Plans for balloon ride on the rise

January 14, 2000|By Tom Pelton | Tom Pelton,SUN STAFF

The balloon man's dream is heading skyward.

Despite questions about whether it would pop or create traffic jams, a Baltimore committee granted preliminary approval yesterday to a Pikesville businessman's proposal to create a balloon ride north of the Port Discovery children's museum.

Lee Raskin, representative of the Sky High of Maryland balloon company, showed the city's Design Advisory Panel sketches of a 110-foot high helium balloon with a ring-shaped gondola and a colorful "Port Discovery" advertisement on its side.

The five-member committee, which advises the city administration on architectural and planning questions, unanimously endorsed the concept -- but said Raskin must come back and win final approval. A date has not been set.

"I think it's very exciting and would be very instructive in teaching people about the city by letting them see it from the sky," said Phoebe Standon, a panel member.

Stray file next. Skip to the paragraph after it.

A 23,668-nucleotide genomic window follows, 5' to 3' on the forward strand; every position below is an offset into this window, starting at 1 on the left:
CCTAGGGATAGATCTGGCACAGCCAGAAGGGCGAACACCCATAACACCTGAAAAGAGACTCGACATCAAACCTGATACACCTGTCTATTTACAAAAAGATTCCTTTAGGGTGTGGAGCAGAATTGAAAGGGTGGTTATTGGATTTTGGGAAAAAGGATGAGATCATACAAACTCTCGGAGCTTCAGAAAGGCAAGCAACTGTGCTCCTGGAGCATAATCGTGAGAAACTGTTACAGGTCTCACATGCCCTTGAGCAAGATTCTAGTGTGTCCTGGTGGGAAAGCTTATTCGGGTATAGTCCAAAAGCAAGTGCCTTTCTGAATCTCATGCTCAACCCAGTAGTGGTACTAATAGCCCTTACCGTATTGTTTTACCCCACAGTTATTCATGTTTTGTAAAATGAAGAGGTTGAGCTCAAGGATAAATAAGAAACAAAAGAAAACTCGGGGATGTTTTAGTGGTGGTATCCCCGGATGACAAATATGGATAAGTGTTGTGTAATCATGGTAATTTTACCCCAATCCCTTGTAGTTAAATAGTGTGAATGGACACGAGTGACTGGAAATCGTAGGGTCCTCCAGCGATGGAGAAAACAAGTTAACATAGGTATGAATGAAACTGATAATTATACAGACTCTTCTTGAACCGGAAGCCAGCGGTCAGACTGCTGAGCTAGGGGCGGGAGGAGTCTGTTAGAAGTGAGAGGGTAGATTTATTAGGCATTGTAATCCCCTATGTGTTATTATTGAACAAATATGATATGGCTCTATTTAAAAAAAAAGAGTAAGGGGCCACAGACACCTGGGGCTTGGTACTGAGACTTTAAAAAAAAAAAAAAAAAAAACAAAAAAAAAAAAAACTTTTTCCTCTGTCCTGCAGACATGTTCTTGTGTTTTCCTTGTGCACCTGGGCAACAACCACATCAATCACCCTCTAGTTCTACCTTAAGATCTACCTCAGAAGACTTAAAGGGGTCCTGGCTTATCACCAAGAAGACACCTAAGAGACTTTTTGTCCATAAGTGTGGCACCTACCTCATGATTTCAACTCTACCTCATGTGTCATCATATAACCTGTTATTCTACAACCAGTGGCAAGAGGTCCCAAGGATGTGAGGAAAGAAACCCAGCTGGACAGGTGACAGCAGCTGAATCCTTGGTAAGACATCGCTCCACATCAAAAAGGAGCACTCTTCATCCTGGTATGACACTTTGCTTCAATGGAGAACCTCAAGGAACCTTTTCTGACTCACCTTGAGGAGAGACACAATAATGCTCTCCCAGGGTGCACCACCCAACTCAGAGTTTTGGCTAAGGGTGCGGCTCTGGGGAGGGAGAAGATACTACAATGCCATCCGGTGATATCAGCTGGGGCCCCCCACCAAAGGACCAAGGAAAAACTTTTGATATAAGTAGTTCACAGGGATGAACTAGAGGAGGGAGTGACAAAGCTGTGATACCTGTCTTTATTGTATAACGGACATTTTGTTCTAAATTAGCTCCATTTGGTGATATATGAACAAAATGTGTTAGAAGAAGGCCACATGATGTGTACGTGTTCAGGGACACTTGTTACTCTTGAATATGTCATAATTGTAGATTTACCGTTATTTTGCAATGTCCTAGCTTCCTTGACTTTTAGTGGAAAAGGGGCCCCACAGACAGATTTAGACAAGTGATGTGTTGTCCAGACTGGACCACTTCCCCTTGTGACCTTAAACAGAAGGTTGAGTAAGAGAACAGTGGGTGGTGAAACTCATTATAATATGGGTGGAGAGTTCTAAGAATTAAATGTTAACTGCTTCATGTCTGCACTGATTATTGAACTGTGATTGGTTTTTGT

The balloon would rise about 400 feet on a tether anchored to the ground in a plaza at the southwest corner of Baltimore and President streets. Visitors would pay less then $10 for a ticket -- the final price has not been decided -- for a 15-minute ride that gives them panoramic views of the city, according to a presentation yesterday by the Design Collective planning company of Baltimore.

Port Discovery might offer a joint admission program, so people paying to enter the children's museum could also ride the balloon, said Kathy Southern, president of the museum.

The balloon would be created by Per Lindstrand, a Swedish balloon adventurer and balloon company owner who tried unsuccessfully to fly around the world in December 1998.

Panel members were enthusiastic about the concept, saying it might lure visitors to the plaza between Port Discovery and a proposed Cordish Co. entertainment complex at 34 Market Place.

Company officials said the balloon would not deflate if someone were to shoot at it because it has several compartments and is made of a self-sealing material that would clog a bullet hole.

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